Terminal Uniqueness vs. Celebrating Our Recovery Road

wolfRecovery literature often reminds us that as individuals, we share a common disease/addiction/dilemma.  I find this understanding very important to my recovery.  Very early on I made a decision that I did not want to stand on the edges of recovery, but wanted to place myself squarely in the middle.  That is:

  • I did not want to try the moderation with alcohol game, but made a decision to give up that fight and place myself squarely in the middle of staying sober.
  • A recommendation I received early on was to attend 90 meetings in 90 days.  If at the end of the 90 days I wanted to go back out and drink, the bars and liquor stores would still be there.  I followed that advice and got a solid foundation to build my recovery.
  • The recovery literature abounds with common understandings around concepts such as acceptance, anger, higher power and so forth.  I have always tried to find my place at the table, as it were, in applying these concepts in my recovery.

But an interesting thing has happened over the years.  I have taken these common issues or concepts and worked through my own approach to them.  For example:

  • The twelfth step of the AA program goes that we ” . . . carry this message to alcoholics and practice these principles in all of our affairs.”  I never raise my hand at recovery meetings that I am available to be a temporary sponsor.  I don’t think I am much good at that and my schedule in general is too erratic for a regular commitment.  However, I am pretty much an open book on being in recovery and regularly share my experience, strength, and hope both in formal and informal settings – including this blog.  Because of my career, I have the opportunity to share on a regular basis with young folks grappling with their addiction issues.
  • I don’t often crack the spine on my Big Book these days, but I do read a piece of recovery literature each day.
  • In meetings folks describe their routines of prayer and meditation that include the various prayers in the Big Book.  I could not repeat them, or the page numbers they are found on, if my life depended on doing so.  However, as I go throughout my day, based in my recovery experience, I attempt to be very mindful and intentional in all of my thoughts and actions.

In these ways, I see that in recovery, though there are common roads that we all travel, there are divergent paths along those roads.  I have come to enjoy both the roads and the paths.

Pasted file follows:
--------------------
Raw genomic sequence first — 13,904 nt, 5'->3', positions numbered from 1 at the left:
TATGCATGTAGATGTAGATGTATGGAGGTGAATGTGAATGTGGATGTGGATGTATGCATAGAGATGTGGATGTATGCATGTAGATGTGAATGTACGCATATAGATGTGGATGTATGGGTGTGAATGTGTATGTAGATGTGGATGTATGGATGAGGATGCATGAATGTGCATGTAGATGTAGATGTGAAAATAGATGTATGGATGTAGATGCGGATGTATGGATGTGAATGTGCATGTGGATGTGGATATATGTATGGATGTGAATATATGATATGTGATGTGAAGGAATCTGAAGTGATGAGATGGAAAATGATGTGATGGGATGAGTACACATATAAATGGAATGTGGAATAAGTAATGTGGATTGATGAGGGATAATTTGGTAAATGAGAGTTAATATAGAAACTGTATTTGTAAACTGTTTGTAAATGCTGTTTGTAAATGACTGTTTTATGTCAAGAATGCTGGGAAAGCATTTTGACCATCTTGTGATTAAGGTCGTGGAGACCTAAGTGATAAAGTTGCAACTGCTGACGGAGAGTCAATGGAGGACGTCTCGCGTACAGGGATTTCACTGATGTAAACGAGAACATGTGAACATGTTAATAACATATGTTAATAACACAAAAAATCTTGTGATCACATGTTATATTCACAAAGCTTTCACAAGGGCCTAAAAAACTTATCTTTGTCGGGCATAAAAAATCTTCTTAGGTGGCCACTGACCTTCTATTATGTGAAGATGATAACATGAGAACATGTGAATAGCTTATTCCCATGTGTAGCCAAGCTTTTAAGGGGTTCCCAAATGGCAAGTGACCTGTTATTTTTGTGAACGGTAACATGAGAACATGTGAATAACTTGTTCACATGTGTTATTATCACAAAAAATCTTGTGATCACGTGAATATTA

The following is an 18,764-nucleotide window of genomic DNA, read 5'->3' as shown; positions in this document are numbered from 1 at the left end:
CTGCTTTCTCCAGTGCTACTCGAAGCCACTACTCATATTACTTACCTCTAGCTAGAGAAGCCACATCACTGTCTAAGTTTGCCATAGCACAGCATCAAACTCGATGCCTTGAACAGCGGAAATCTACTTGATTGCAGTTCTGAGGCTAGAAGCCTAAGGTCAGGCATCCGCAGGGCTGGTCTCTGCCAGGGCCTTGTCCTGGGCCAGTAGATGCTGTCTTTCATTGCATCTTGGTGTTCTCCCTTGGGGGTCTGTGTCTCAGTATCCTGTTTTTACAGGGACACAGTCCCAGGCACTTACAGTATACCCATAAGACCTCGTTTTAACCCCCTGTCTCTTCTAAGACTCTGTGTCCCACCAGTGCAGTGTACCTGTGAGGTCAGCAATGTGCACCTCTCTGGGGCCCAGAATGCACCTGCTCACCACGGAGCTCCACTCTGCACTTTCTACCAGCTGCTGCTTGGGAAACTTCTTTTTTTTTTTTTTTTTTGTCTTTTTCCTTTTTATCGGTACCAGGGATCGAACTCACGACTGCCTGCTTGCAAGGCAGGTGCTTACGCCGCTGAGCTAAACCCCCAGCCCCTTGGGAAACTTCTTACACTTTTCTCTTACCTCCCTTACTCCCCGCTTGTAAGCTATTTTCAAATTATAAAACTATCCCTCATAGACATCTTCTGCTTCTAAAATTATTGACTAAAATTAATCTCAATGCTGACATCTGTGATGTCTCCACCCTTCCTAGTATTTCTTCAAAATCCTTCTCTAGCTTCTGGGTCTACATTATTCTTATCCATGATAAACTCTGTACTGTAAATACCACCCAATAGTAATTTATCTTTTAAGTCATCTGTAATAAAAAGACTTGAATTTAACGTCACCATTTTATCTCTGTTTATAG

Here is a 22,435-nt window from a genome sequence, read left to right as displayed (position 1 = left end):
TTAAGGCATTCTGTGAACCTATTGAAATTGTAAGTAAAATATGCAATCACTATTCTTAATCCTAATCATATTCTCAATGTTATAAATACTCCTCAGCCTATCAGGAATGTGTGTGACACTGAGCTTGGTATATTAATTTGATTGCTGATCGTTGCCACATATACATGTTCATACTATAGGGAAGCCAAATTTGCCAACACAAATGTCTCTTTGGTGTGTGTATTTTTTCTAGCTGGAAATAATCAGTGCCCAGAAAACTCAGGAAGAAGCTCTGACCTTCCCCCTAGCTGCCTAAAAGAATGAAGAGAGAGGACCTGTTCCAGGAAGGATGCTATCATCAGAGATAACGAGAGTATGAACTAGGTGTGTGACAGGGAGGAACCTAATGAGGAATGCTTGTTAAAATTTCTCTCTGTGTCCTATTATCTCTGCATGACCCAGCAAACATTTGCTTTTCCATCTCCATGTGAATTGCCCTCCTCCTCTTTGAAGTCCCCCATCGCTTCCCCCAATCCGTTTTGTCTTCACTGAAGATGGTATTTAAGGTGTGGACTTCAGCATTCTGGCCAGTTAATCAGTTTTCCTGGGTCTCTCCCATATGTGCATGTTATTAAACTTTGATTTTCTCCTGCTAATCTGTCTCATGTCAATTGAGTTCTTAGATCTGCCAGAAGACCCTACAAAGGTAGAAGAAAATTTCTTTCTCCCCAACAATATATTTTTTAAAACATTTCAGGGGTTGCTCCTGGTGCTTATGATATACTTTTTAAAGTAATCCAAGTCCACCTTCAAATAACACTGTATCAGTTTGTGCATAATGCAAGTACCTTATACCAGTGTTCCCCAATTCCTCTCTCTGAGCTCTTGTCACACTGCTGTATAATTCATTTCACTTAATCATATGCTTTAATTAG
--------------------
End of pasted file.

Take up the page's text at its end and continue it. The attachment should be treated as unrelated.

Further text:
6 thoughts on “Terminal Uniqueness vs. Celebrating Our Recovery Road

  1. Good morning Robert,

    Whew, this reading was well-timed for me! I finally uttered the words to out loud this week… I am not good at, nor do I wish to be, a sponsor. Now, I currently have a sponsee, but that is a subject for another time, quite the roller coaster is that relationship. But in terms of opening myself up again to another, there’s just been nothing good about it, at least that I can see/feel/experience. And I felt immense guilt voicing those feelings, really, just feeling those feelings.

    So it’s good to know that there are serious, sober people who choose to think of 12th step work in ways other than being available to sponsor someone.

    Thanks, Robert, for sharing your experience, strength and hope with me, it sure helped!

    • Josie,

      Thanks for your comment. There is a lot of AA that has evolved over the years. To the traditionalist, I like to remember that the word “sponsor” does not appear in the Big Book. I am not knocking the “sponsor” concept, as I think it is extremely important. When asked to be a temporary sponsor, I have agreed in the past, but I simply recognize that for many, I am not necessarily what they need. But there are lots of other things that I do well and can contribute in recovery.

      I find this all very interesting. I know folks who have taken multiple fourth steps. I did one fourth and fifth step when I was about one year sober and have never done another one. On the other hand, the tenth step, on a daily basis is EXTREMELY important to me.

      After I had been sober for maybe 15 or so years, I decided to stop waiting for the other foot to drop, so to speak. My recovery program works extremely well for me. I always feel challenged to grow, but I have stopped feeling that I am not following the book closely enough.

      There are many convergent and divergent paths on the recovery road. The whole journey is a real party in my mind.

      Thanks for sharing!

  2. hello Robert, I found this blog today and read it through from the beginning. thank you thank you thank you for painting such a beautiful and fearless portrait of sobriety… what a wonderful way to choose to live. thanks to you I now look forward to life with great anticipation.
    (1 week sober today!)

    • Congratulations on your one week of sobriety today. That is a fantastic milestone to keep building on one-day-at-a-time.

      I am pleased that you found my blog helpful. There are a lot of wonderful folks out there in the blog-o-sphere sharing their experience, strength, and hope.

      Best wishes as you continue on your recovery road.

      • yes, the blog-o-sphere has been incredibly helpful – I have been binge reading all week and have been inspired by the stories. your blog however was the first in which I pulled out a pen and started taking notes. the ability to teach is gift.

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